Light detection and ranging (LIDAR) company Blackmore Sensors and Analytics raised an $18 million Series B led by BMW i Ventures to increase autonomous vehicle safety with new technology. Toyota AI Ventures also participated along with Next Frontier Capital, and Millennium Technology Value Partners. The raise is timely given Uber’s fatal run-in while testing one of its self-driving cars.
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The company previously raised $3.5 million Series A led by Next Frontier Capital. The latest round brings its aggregate total known funds raised to $21.5 million.
Founded in January 2016, the Bozeman, Montana-based startup manufactures automotive and geospatial LIDAR devices. For those of you unfamiliar with the technology, LIDAR is the visual tech used by autonomous vehicles.
Much like a whale or a bat, the devices detect and calculate the distance of objects, stop lights, and pedestrians by emitting beams that bounce off of obstacles and travel back to the device. With safety a primary concern surrounding autonomous vehicles, LIDAR technology is a critical component of the equation.
According to its website, Blackmore’s geospatial devices are also equipped for use in military defense and surveillance activities, surveying and civil mapping, mining work, and drone-operated imaging projects.
Blackmore boasts its cost-effectiveness and use of frequency-modulated continuous wave (FMCW) LIDAR as critical differentiators in the industry. President Randy Reibel explained the difference in tech to Crunchbase News, comparing the FMCW system to competitor Velodyne’s tech.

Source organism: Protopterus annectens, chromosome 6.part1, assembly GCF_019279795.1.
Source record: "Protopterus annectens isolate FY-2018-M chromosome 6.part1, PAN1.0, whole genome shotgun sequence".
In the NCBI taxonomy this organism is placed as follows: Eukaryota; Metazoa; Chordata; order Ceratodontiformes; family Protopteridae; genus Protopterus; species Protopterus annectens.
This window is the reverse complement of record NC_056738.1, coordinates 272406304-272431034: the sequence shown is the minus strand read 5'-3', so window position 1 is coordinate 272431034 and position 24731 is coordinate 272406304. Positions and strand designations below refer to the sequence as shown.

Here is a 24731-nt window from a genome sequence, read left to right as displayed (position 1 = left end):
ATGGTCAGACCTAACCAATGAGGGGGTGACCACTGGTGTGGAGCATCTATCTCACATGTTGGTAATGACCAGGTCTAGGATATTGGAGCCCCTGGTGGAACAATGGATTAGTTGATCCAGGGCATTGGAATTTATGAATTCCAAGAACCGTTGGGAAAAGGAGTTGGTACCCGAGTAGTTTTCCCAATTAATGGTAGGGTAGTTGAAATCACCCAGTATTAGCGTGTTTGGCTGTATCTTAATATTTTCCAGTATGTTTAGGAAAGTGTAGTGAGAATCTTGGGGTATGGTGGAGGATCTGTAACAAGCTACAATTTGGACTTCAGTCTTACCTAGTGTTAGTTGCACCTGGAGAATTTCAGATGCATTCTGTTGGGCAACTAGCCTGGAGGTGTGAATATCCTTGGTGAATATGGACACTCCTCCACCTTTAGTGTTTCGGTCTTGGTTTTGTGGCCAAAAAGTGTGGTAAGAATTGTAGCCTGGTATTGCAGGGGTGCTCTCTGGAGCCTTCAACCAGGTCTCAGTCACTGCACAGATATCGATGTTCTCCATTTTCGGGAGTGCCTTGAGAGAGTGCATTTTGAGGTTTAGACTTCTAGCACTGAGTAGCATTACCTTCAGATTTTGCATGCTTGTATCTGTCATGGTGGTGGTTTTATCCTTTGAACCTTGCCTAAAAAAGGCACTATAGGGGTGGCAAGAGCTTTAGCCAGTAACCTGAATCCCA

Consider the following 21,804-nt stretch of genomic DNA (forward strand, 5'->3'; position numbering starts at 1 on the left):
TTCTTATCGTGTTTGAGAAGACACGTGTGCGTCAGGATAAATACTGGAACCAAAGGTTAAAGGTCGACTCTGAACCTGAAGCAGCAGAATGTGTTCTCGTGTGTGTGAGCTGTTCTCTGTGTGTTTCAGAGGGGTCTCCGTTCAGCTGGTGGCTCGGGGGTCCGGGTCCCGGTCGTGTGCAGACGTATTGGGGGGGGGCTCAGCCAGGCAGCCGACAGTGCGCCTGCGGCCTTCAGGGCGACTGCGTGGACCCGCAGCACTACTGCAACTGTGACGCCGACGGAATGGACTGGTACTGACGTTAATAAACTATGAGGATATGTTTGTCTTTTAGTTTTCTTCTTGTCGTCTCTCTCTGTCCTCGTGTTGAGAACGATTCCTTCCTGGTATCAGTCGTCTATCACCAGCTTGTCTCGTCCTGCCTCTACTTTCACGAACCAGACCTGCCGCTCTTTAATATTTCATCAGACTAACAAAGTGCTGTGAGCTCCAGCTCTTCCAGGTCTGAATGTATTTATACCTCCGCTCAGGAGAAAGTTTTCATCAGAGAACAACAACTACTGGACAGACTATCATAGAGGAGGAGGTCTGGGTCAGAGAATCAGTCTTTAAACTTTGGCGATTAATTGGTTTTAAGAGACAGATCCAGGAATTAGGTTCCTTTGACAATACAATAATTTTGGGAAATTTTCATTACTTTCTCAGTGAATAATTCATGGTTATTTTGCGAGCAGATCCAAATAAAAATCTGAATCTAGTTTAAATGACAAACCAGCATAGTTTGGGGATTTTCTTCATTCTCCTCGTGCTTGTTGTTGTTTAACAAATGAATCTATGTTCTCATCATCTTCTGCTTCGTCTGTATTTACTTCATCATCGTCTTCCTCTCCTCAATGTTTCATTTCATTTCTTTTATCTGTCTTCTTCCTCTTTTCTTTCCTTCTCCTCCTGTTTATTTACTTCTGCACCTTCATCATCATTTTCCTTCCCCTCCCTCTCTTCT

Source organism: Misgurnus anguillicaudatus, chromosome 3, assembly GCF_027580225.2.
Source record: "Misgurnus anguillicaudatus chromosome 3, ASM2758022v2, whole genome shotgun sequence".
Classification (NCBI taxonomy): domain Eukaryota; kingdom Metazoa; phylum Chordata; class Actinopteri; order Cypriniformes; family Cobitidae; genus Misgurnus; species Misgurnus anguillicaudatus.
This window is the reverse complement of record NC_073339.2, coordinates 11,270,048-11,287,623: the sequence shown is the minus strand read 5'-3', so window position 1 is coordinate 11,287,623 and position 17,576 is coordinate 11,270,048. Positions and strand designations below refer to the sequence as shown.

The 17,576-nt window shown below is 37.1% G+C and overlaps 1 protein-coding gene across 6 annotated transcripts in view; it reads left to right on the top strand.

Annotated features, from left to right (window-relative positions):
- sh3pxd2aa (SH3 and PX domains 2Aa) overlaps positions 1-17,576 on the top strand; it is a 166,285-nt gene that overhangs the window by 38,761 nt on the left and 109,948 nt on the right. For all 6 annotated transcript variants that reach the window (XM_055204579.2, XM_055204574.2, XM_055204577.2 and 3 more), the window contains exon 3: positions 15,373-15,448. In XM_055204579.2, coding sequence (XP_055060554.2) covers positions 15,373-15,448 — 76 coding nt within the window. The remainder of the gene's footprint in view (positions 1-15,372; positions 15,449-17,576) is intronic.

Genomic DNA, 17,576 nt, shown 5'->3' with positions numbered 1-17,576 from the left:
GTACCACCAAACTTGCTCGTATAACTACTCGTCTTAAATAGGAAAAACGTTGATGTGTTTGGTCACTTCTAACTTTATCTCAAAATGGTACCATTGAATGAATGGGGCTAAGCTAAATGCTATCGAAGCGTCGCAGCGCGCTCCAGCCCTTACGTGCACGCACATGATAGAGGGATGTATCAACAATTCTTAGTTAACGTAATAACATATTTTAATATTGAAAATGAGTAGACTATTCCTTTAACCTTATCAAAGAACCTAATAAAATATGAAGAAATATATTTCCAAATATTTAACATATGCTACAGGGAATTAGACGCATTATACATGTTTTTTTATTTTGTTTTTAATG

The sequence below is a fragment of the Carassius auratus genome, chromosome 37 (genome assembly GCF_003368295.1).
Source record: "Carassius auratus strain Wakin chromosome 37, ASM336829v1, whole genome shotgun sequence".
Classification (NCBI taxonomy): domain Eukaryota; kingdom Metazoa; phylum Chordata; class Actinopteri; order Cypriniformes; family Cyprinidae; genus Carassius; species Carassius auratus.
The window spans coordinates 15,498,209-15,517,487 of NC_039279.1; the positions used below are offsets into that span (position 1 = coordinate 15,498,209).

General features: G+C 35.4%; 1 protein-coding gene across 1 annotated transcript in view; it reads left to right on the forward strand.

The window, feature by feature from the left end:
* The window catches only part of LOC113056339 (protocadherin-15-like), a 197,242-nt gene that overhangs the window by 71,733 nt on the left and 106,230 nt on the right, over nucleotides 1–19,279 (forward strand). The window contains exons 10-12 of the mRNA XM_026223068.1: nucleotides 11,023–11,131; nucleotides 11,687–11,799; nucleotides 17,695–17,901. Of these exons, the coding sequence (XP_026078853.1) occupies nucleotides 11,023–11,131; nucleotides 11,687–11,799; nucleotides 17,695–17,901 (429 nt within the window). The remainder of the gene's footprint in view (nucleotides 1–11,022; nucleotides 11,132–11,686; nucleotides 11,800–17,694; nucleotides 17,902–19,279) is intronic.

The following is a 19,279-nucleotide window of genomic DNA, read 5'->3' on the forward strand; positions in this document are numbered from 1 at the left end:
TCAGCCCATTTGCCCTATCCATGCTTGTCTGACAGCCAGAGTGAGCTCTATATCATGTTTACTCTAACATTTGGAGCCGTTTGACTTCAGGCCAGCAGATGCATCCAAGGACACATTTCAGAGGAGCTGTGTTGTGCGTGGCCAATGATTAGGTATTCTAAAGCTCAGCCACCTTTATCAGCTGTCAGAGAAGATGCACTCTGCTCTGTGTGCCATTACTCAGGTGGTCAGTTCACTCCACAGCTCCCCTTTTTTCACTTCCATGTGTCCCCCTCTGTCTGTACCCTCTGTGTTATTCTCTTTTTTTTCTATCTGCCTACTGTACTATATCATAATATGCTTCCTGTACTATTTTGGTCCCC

“Traditional pulsed time of flight LIDARs (i.e. Velodyne) use brief laser pulses to measure distance,” Reibel explained. “FMCW utilizes a constant power laser beam and modulation of the laser frequency to perform simultaneous range and velocity measurements similar to modern radar systems.”
So, basically, the continued emittance of the laser from the device allows it to detect not only the distance of objects in front of the vehicle, but also the velocity at which those objects are moving at the same time.
“The difference is analogous to AM versus FM radio—FMCW LIDAR is more sensitive and much less prone to interference,” Reibel explained in an email.
According to its press release, the company will direct the funds toward scaling production of its sensors for advanced driver assistance systems (ADAS) and self-driving markets.
“Long term, automotive is acting to open the door by providing the necessary scale to warrant investment in LIDAR,” Reibel wrote.
As the company eyes the crowded and quickly developing network of autonomous vehicle developers, a backing by BMW and Toyota may prove to be useful. Blackmore echoed that sentiment.
“The support from BMW i Ventures and Toyota AI ventures highlights a broad market opportunity and a need for better LIDAR sensors across the dynamic autonomous driving space.”
Illustration: Li-Anne Dias
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